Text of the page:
Characterizing Children with Autism Spectrum Disorder (ASD) Who Respond to a Gluten-Free Casein-Free (GFCF) Diet

Thursday, May 11, 2017: 12:00 PM-1:40 PM
Golden Gate Ballroom (Marriott Marquis Hotel)
S. N. Brasher1, N. Worthington2 and J. Elder3, (1)Emory University, Atlanta, GA, (2)Worthington Pediatrics, Gainesville, FL, (3)College of Nursing University of Florida, Gainesville, FL
Background: The Gluten-Free Casein-Free (GFCF) diet continues to be one of the most commonly used complementary and alternative treatments in children with Autism Spectrum Disorders (ASD). However, the current state of science on the GFCF diet is mixed with some studies showing the diet may improve ASD symptoms in some children, while other studies have found no effects from the diet. Similarly, several healthcare providers and parents of children with ASD adamantly report some children to have noticeable positive effects from the GFCF diet. Given these mixed findings, evidence is mounting to indicate that a subgroup of children with ASD may exist, which could potentially explain the mixed effects of the GFCF diet. Yet, to date, there has been no attempt to identify this subgroup of children with ASD and the characteristics they possess.

Objectives: To identify children with ASD documented as responding to the GFCF diet and characterize them based on clinical presentations, laboratory findings, and medical histories.

Methods:  A retrospective chart review was conducted at a pediatric primary care clinic to examine medical records of children with ASD on a GFCF diet (2005-2015). IRB approval was obtained. Data collected from the medical records were inputted into the statistical software program SPSS. Statistical analysis evaluated the differences between GFCF diet responders and non-responders using a chi-square and Wilcoxon rank sum test.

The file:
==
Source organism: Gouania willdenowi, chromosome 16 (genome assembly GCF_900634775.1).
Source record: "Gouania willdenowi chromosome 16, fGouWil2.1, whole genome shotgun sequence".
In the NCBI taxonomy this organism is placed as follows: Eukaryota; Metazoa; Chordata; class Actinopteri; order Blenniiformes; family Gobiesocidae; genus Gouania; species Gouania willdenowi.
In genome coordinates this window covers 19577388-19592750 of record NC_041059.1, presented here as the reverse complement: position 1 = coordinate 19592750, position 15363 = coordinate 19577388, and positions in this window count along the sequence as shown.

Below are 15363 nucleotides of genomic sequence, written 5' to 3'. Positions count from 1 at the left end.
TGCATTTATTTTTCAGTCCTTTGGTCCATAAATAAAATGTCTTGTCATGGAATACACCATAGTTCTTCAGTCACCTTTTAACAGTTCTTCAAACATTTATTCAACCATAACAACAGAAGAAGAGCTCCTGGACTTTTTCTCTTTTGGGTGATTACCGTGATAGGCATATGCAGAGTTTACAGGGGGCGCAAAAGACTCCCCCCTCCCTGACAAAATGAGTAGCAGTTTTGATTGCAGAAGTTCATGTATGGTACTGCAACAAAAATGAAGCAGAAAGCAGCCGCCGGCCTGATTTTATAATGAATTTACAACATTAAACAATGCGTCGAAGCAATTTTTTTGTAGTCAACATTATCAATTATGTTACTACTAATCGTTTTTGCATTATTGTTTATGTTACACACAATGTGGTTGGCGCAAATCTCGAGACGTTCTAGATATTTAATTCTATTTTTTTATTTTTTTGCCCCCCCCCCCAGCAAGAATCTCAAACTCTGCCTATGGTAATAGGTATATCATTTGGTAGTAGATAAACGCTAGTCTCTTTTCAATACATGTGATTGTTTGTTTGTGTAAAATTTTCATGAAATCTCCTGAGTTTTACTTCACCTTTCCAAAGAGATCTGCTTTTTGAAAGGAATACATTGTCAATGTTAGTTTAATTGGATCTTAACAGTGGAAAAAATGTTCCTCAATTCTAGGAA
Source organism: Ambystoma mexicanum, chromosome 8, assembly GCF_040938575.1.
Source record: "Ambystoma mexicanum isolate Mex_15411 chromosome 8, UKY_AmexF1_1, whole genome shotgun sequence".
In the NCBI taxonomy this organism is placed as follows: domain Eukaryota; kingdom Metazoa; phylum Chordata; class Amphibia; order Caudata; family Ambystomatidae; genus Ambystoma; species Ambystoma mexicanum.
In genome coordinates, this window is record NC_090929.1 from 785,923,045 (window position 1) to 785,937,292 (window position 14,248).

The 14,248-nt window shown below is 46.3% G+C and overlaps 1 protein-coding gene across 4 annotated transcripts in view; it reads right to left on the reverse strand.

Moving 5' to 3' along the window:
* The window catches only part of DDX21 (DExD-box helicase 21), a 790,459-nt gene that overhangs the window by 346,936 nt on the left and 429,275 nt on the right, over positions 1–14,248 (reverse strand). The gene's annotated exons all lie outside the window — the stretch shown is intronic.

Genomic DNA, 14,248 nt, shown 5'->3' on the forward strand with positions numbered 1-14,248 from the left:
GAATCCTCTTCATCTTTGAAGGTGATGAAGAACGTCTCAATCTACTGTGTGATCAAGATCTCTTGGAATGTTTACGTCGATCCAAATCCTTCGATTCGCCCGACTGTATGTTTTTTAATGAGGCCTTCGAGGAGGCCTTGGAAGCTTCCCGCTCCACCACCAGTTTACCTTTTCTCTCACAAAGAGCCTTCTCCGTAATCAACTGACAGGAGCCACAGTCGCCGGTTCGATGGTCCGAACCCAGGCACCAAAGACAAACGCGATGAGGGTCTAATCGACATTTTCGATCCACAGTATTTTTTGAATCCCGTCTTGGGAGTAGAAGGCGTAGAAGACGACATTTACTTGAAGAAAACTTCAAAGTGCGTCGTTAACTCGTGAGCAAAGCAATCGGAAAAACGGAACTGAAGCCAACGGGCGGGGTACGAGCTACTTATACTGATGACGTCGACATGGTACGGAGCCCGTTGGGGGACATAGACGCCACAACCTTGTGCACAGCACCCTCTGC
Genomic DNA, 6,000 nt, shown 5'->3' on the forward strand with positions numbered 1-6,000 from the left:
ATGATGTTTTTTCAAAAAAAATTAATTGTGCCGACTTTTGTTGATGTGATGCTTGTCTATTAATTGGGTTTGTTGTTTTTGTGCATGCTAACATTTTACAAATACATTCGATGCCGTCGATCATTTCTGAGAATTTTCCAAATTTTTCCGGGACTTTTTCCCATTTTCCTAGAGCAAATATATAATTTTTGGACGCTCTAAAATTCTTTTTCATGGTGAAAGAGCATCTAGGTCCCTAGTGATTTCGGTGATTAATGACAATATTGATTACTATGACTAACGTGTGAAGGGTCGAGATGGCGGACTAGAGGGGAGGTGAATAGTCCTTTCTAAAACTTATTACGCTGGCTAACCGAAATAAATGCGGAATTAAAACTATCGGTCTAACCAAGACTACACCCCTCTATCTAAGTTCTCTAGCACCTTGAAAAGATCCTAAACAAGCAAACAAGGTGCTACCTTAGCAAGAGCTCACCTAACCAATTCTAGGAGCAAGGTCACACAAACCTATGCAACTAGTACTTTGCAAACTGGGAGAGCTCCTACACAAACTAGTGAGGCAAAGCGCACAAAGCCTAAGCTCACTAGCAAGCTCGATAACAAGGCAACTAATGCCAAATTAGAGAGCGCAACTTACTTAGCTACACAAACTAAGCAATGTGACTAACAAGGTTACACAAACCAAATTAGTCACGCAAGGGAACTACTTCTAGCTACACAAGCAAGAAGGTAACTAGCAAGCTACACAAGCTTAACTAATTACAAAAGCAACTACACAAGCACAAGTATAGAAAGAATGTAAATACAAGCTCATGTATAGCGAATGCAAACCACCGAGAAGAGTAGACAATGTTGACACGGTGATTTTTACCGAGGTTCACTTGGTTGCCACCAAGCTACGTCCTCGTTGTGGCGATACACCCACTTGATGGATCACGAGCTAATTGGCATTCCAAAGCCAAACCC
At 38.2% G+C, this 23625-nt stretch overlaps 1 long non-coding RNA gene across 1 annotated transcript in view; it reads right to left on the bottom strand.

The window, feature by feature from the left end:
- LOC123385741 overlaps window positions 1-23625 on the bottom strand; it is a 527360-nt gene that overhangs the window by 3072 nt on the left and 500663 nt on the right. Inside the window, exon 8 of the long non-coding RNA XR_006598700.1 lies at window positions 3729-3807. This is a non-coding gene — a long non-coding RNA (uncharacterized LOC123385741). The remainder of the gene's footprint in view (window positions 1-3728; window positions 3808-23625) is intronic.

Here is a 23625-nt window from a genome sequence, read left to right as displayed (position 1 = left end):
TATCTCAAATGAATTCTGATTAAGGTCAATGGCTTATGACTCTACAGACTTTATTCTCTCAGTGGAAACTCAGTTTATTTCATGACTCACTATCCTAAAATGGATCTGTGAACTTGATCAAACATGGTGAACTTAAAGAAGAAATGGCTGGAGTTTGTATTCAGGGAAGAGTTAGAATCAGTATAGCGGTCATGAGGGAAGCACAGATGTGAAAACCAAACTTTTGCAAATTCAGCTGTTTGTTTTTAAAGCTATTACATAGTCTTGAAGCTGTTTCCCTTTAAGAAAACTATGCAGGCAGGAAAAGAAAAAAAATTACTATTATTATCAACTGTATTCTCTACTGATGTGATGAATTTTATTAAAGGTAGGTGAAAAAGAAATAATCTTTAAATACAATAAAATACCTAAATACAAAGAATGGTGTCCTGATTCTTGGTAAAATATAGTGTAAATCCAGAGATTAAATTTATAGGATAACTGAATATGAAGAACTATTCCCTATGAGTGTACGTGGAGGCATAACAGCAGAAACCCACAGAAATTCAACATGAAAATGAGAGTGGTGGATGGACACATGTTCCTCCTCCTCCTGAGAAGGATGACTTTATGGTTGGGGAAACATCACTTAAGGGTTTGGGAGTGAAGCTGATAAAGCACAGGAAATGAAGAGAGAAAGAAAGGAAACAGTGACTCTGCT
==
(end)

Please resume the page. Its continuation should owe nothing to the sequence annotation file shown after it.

Results: A total of 33 participants (n=33) were included in this study. The sample included 26 males and seven females. The age of participants ranged from 1.5-16 years (mean=5.07 years, SD=4.04). A total of 1,195 variables were collected from 33 participants. Twenty-two participants (n=22) were identified as responders to the GFCF diet and 11 participants (n=11) were identified as non-responders. Three types of ASD were identified: regressive after 12-months-old (n=13), non-regressive (n=18), and failed to progress after 12-months-old (n=2). A chi-square determined a significant difference existed in GFCF diet response and type of ASD (p=.026), plasma amino acid 3-methylhistidine (p=.013), and plasma amino acid alanine (p=.034). A Wilcoxon rank sum found significant differences between GFCF non-responders and responders in urine octenedioic (p=.006), fecal SIgA (p=.006), urine 3-hydroxyglutaric (p=.007), plasma amino acid glycine (p=.019), plasma amino acid alanine (p=.037), and serum alkaline phosphatase (p=.044).

Conclusions: Findings from this study indicate statistically significant differences in stool, plasma, and urine variables between children with ASD who responded to a GFCF diet and those who did not. These findings lend preliminary support for the clinical accounts of some children with ASD responding more favorably to a GFCF diet than others. It is expected that characterizing known responders to the GFCF diet will provide critical information to assist in clinical decision making, as well as help develop inclusion/exclusion criteria necessary for future clinical trials. Additionally, findings from this study revealed unexpected similarities among laboratory markers of all participants. Findings are expected to not only contribute to what is currently known, but also generate future research on biomarkers, microbiome, and characterization of all children with ASD.